Engineering for the Exotic: Considerations for Cannabis Brews

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Brewers are always looking for new ways to create better brews. So, when individual states began legalizing the sale of recreational marijuana, it was only a matter of time before a “budding” new industry would take root.
Still at the germination stage, however, the growth of the “bud brew” industry is hindered by state regulations and the fact that marijuana is still illegal on a federal level. Nonetheless, having a trusted engineering partner to help navigate the complexities of regulatory challenges can be a great asset for exotic brewers.

“There’s a lot of hesitation among brewers right now because of the differences in state and federal regulations,” says Alex Alexandrov, vice president of ICC, Inc., a trusted provider of comprehensive expert engineering, production, and management consulting services to a range of industrial clients in the brewery, distillery, pharmaceutical, cosmetics, and other industries. “Brewers are already accustomed to the fact that you have to get approval from local and state regulators for any ingredient you add to alcoholic beverages, so, from that standpoint, that’s just standard business practice. But it gets a lot more complicated when the new ingredient is a marijuana or hemp derivative.”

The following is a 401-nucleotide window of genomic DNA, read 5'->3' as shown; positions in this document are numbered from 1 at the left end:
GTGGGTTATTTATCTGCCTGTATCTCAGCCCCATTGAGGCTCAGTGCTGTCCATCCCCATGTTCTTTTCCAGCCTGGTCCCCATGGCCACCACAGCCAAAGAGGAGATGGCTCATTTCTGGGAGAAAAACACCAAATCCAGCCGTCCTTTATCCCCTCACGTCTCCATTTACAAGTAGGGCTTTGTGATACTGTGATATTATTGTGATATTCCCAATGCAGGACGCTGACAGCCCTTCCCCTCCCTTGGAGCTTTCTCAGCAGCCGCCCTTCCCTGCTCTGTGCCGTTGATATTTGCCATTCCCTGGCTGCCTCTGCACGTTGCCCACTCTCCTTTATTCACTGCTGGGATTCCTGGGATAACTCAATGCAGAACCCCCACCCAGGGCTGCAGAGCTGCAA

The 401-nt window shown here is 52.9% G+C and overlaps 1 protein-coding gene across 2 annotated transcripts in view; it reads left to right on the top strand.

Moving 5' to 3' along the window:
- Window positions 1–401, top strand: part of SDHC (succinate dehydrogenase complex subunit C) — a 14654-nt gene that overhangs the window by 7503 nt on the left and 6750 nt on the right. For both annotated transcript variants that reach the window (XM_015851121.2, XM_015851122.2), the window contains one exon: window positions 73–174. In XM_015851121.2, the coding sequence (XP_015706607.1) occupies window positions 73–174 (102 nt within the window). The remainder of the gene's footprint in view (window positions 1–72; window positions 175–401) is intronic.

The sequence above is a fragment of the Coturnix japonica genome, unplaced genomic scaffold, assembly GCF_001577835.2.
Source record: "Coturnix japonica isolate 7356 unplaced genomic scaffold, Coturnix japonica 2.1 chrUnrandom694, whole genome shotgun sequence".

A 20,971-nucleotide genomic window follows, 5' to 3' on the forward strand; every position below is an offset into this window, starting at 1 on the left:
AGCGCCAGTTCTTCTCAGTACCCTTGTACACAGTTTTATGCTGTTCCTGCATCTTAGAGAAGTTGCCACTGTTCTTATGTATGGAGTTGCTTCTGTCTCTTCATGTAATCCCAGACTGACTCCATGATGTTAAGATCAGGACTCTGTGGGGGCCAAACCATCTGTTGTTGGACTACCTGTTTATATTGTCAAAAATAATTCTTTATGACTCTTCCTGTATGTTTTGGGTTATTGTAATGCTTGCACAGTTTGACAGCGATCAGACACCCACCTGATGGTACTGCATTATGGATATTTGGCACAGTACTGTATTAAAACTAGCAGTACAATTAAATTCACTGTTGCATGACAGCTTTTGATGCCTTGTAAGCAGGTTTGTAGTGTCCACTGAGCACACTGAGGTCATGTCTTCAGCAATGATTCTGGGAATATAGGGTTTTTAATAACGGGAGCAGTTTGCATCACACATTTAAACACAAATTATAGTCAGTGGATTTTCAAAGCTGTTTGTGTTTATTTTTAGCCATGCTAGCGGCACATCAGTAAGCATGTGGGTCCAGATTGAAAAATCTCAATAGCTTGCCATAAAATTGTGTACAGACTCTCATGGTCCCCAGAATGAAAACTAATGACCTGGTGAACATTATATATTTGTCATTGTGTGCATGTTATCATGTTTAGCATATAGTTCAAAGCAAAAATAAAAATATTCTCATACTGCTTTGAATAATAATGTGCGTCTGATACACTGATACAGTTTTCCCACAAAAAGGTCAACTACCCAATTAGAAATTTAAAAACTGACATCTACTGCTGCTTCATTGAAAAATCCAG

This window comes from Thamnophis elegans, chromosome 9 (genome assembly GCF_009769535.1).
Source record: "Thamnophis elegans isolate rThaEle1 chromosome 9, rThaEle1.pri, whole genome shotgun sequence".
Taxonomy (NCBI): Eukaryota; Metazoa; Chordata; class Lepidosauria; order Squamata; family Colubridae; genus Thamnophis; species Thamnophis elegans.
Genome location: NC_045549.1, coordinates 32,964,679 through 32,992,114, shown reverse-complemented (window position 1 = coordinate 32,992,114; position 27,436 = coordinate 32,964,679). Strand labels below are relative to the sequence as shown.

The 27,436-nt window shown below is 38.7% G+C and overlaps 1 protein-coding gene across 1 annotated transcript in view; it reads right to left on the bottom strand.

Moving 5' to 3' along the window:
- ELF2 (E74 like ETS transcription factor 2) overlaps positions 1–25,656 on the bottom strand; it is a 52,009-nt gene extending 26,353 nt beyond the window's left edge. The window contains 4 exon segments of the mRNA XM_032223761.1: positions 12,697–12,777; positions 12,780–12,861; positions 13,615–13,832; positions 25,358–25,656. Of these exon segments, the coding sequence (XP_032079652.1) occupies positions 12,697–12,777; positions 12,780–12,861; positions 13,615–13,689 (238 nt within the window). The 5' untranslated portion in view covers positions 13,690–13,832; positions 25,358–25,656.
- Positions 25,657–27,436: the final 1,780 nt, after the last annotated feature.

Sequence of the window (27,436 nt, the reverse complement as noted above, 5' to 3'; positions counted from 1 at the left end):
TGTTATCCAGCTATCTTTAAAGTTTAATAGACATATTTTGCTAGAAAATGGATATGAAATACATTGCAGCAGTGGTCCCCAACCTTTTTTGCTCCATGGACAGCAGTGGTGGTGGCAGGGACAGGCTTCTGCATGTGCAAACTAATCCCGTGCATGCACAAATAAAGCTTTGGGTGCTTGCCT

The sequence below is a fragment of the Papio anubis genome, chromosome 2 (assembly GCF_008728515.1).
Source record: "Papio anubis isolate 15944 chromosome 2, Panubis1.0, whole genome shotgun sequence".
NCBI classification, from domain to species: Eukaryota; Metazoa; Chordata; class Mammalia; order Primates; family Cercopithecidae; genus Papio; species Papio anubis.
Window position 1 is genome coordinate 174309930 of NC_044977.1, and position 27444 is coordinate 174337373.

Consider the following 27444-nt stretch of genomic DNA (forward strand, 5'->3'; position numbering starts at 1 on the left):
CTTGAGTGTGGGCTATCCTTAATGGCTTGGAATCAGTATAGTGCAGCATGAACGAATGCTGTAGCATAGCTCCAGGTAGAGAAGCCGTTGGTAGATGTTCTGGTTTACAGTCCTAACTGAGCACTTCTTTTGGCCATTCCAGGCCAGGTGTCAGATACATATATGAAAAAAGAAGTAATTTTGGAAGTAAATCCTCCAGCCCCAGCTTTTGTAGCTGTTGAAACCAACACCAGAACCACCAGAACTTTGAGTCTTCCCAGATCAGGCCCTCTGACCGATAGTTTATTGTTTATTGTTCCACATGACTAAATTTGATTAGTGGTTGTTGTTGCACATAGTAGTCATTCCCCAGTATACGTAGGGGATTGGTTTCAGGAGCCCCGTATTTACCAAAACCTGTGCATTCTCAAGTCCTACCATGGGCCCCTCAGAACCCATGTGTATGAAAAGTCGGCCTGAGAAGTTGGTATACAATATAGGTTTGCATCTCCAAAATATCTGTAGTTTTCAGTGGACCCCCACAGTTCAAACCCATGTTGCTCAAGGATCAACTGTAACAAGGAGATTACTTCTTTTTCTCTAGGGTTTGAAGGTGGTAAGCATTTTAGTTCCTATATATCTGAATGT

States don’t have FDA (Food and Drug Administration) guidelines, which is how opiates are regulated, and they don’t have TTB (Tax and Trade Bureau) or ATF (Alcohol, Tobacco and Firearms) guidelines, which is how alcohol is regulated. So, every state where cannabis has been legalized is now trying to feel its way through how to regulate and tax it.
Breweries interested in using marijuana or hemp ingredients also must be prepared to contend with regulations from the DEA (Drug Enforcement Administration) and the FTC (Federal Trade Commission).

Growing Like a Weed: How to Prep

Regulatory uncertainty notwithstanding, expect the cannabis-infused beverage industry to grow like a weed. Craft brewers and even major breweries have been exploring the possibilities, an undertaking that requires an engineering partner who’s up on all the regulatory peculiarities of working with cannabis derivatives.